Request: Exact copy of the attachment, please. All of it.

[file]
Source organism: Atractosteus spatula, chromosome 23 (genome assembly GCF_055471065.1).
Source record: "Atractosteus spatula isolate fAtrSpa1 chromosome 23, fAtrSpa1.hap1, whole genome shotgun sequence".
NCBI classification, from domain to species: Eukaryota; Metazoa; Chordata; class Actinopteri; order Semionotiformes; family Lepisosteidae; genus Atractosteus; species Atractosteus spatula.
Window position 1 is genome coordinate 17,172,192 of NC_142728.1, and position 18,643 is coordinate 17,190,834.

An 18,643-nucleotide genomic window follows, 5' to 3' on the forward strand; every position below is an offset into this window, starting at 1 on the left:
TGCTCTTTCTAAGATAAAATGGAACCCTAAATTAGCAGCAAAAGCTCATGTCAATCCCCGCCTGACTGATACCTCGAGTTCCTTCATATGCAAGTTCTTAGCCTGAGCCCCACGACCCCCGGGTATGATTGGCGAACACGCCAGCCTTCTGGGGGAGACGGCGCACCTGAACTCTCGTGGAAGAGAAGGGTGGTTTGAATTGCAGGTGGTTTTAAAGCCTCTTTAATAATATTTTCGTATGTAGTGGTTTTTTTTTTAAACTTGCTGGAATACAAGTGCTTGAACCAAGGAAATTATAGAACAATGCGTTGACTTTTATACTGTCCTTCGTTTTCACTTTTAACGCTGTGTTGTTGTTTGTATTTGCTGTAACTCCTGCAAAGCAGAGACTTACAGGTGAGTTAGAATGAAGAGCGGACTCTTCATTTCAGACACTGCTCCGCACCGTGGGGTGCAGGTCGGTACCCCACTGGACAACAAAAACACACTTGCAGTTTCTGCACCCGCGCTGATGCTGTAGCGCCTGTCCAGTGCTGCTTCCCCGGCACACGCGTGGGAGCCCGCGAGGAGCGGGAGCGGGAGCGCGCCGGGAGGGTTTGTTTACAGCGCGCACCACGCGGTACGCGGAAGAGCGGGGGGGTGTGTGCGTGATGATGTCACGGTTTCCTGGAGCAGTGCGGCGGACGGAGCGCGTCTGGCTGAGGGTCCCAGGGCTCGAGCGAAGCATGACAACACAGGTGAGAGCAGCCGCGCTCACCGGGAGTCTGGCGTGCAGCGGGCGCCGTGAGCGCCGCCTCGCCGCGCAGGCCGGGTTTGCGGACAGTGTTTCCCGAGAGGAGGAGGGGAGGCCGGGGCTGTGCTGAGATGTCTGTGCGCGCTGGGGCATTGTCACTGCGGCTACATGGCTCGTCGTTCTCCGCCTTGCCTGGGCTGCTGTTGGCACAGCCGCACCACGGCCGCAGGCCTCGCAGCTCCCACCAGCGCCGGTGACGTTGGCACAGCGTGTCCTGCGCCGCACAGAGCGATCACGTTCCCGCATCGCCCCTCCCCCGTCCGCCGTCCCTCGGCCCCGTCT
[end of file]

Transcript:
Source organism: Atractosteus spatula, chromosome 23 (genome assembly GCF_055471065.1).
Source record: "Atractosteus spatula isolate fAtrSpa1 chromosome 23, fAtrSpa1.hap1, whole genome shotgun sequence".
NCBI classification, from domain to species: Eukaryota; Metazoa; Chordata; class Actinopteri; order Semionotiformes; family Lepisosteidae; genus Atractosteus; species Atractosteus spatula.
Window position 1 is genome coordinate 17,172,192 of NC_142728.1, and position 18,643 is coordinate 17,190,834.

An 18,643-nucleotide genomic window follows, 5' to 3' on the forward strand; every position below is an offset into this window, starting at 1 on the left:
TGCTCTTTCTAAGATAAAATGGAACCCTAAATTAGCAGCAAAAGCTCATGTCAATCCCCGCCTGACTGATACCTCGAGTTCCTTCATATGCAAGTTCTTAGCCTGAGCCCCACGACCCCCGGGTATGATTGGCGAACACGCCAGCCTTCTGGGGGAGACGGCGCACCTGAACTCTCGTGGAAGAGAAGGGTGGTTTGAATTGCAGGTGGTTTTAAAGCCTCTTTAATAATATTTTCGTATGTAGTGGTTTTTTTTTTAAACTTGCTGGAATACAAGTGCTTGAACCAAGGAAATTATAGAACAATGCGTTGACTTTTATACTGTCCTTCGTTTTCACTTTTAACGCTGTGTTGTTGTTTGTATTTGCTGTAACTCCTGCAAAGCAGAGACTTACAGGTGAGTTAGAATGAAGAGCGGACTCTTCATTTCAGACACTGCTCCGCACCGTGGGGTGCAGGTCGGTACCCCACTGGACAACAAAAACACACTTGCAGTTTCTGCACCCGCGCTGATGCTGTAGCGCCTGTCCAGTGCTGCTTCCCCGGCACACGCGTGGGAGCCCGCGAGGAGCGGGAGCGGGAGCGCGCCGGGAGGGTTTGTTTACAGCGCGCACCACGCGGTACGCGGAAGAGCGGGGGGGTGTGTGCGTGATGATGTCACGGTTTCCTGGAGCAGTGCGGCGGACGGAGCGCGTCTGGCTGAGGGTCCCAGGGCTCGAGCGAAGCATGACAACACAGGTGAGAGCAGCCGCGCTCACCGGGAGTCTGGCGTGCAGCGGGCGCCGTGAGCGCCGCCTCGCCGCGCAGGCCGGGTTTGCGGACAGTGTTTCCCGAGAGGAGGAGGGGAGGCCGGGGCTGTGCTGAGATGTCTGTGCGCGCTGGGGCATTGTCACTGCGGCTACATGGCTCGTCGTTCTCCGCCTTGCCTGGGCTGCTGTTGGCACAGCCGCACCACGGCCGCAGGCCTCGCAGCTCCCACCAGCGCCGGTGACGTTGGCACAGCGTGTCCTGCGCCGCACAGAGCGATCACGTTCCCGCATCGCCCCTCCCCCGTCCGCCGTCCCTCGGCCCCGTCT